PostPosted: Thu Jan 16, 2020 3:12 pm 


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Yeah, anecdotal evidence sure, but I ALSO never noticed a ton of shmups amongst my friends in the 16-bit era. My family had none, my one friend had EDF and the other had Thunder Spirits later on. That was kinda how it was back then--you had what you had.

But more interestingly, none of my Genesis friends EVER mentioned a shmup. Even kids who grew up with Sega TV. Sonic, Flicky, Kid Chameleon, Phantasy Star, Shining Force, Toejam and Early, you name it--I never heard of Truxton or Thunder Force or Musha til MUCH later.
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 Post subject: Re: For a dead genre, there sure are a lot of shmups being m
PostPosted: Thu Jan 16, 2020 5:34 pm 


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Olympia?! Let’s get a shmupmeet going in PNW! I wonder how many others of us there are.
YOOOOO I'M DOWN AS HELL :mrgreen: :mrgreen: :mrgreen:
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 Post subject: Re: For a dead genre, there sure are a lot of shmups being m
PostPosted: Thu Jan 16, 2020 6:39 pm 



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Austin wrote:
neorichieb1971 wrote:
What was the last AAA title in the shmups genre as we know it?

Super Aleste?
Philosoma?


I would assume the shmup went out of fashion with the 32bit era arrival. Polygons killed the shmups.


Gradius V, R-Type Final and Ikaruga. Gradius V in particular. That was basically the peak of the genre as far as production values go.


Nah, Cave released quite a few masterpieces well after Gradius V.


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 Post subject: Re: For a dead genre, there sure are a lot of shmups being m
PostPosted: Thu Jan 16, 2020 8:03 pm 


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Despite the hero worship of Cave here, they aren't quite AAA in the way Konami is/was.


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 Post subject: Re: For a dead genre, there sure are a lot of shmups being m
PostPosted: Thu Jan 16, 2020 8:09 pm 


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R-Type Delta surely feels "wow" for ps1, blows away mind completely when you first play it even nowodays :)
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 Post subject: Re: For a dead genre, there sure are a lot of shmups being m
PostPosted: Thu Jan 16, 2020 8:27 pm 



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blossom wrote:
Despite the hero worship of Cave here, they aren't quite AAA in the way Konami is/was.



How so?


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 Post subject: Re: For a dead genre, there sure are a lot of shmups being m
PostPosted: Thu Jan 16, 2020 8:35 pm 


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Gradius V and Ikaruga (and Under Defeat as well) sure are stunners. But I think it's more than "production value." I think it's 1) detailed 3D graphics and 2) epic feel. And you can lose either of those in a big budget game. But let's look at some games since then:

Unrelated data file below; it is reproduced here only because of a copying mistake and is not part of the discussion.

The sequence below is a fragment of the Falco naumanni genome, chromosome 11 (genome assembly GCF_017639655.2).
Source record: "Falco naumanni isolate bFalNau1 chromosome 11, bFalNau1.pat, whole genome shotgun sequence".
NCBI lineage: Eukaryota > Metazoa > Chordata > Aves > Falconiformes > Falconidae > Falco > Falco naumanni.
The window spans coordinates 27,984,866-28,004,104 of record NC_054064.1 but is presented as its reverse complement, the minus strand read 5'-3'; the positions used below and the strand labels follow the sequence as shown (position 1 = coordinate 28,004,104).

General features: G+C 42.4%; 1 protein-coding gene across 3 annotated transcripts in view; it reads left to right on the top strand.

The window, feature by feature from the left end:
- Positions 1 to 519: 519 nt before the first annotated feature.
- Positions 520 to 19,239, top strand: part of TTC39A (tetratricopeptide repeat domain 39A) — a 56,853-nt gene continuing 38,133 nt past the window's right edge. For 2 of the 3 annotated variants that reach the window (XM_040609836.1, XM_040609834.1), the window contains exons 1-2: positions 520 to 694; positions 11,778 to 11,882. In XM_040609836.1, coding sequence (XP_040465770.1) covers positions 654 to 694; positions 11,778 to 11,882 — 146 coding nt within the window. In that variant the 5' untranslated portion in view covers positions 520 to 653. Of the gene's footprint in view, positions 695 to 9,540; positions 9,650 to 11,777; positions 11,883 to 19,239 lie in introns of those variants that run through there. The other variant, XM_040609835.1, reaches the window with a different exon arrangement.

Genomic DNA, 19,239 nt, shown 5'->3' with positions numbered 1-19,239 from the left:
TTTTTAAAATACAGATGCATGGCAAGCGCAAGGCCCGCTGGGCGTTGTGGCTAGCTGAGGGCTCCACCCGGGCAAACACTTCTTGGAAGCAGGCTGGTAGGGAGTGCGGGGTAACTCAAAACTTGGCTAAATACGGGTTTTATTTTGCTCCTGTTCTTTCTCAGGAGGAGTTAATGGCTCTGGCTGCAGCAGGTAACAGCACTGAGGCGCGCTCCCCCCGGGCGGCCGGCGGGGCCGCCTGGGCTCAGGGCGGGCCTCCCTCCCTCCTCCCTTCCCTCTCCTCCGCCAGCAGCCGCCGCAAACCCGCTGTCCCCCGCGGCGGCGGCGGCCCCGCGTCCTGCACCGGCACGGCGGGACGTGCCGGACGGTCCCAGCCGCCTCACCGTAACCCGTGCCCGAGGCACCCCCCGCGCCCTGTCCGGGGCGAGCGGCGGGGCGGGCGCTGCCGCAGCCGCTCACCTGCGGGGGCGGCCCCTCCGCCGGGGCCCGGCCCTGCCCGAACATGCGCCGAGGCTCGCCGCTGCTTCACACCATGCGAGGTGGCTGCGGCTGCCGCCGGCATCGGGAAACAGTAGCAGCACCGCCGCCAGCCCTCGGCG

- Eschatos: Quite easily the most cinematic STG imo. And despite it being "ugly" to these forums, I was constantly surprised by people in my dorm saying "wow! This looks way better than your other games!"
- Resogun: In terms of graphics, this trumps Gradius V any day. But it's not cinematic. I don't love this game, but it seems pretty AAA to me. It just isn't "Epic."
- Rolling Gunner: Again, a very handsome game, though i've not yet played it. But a little lacking in style.
- Mecha Ritz: For me this sits nicely against any Saturn era game. A visual and aural stunner, though not "high end."
- Ginga Force: Less epic than Eschatos, but really fleshed out in a way most shooters aren't. This one is pretty high concept imo. It might look kiddie next to Gradius V, but in many ways it is a more robust, "AAA-worthy" title.
- Sine Mora: This is like, the epitome of what people mean by AAA-worthy shmup. But ultimately, none of that stops it from being mediocre.

For me, these games and others hold up really well next to the legendary Ikaruga and Gradius V. I just think there's a little ridiculous (dare i say casual?) bolstering of games with 3D graphics, and a "serious" tone. I for one am not hugely in favor of serious games--i find them tedious. Treasure and G.Rev did quite well for themselves, but I think that's because they're great devs and not because they had a AAA-worthy budget by any stretch. They had a license and the skill to work it. Otherwise, you just get a Sine Mora. And in a small way, Gradius V is held back by that--get that cutscene put of my FACE, man! In the end, that's a trifle, though.
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Last edited by Special World on Thu Jan 16, 2020 8:38 pm, edited 1 time in total.

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 Post subject: Re: For a dead genre, there sure are a lot of shmups being m
PostPosted: Thu Jan 16, 2020 8:36 pm 


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el_rika wrote:
blossom wrote:
Despite the hero worship of Cave here, they aren't quite AAA in the way Konami is/was.



How so?
well, for one thing, Cave has never self-published their own games (to my knowledge). they've also definitely never made as much money, own as many self-created IPs, nor are they even a fraction as influential as Konami are (for the aforementioned reasons). i can't think of a single game that Cave published completely solo; Atlus, AMI, Arika, Rising Star, Degica... all of these publishers were involved in the actual act of distributing their titles, not Cave themselves.

Cave is one of the most influential STG developers of all time, but compared to someone like Konami or Capcom, they're basically not even a blip on the radar.
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 Post subject: Re: For a dead genre, there sure are a lot of shmups being m
PostPosted: Thu Jan 16, 2020 8:37 pm 


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el_rika wrote:
blossom wrote:
Despite the hero worship of Cave here, they aren't quite AAA in the way Konami is/was.



How so?

Becaue they have 2D graphics, which have been completely delegitimized in popular gaming. See, me playing Deathsmiles: "It looks like a Sega Saturn game!"

3D graphics don't make a game good, but to mainstream players they are required to even be considered.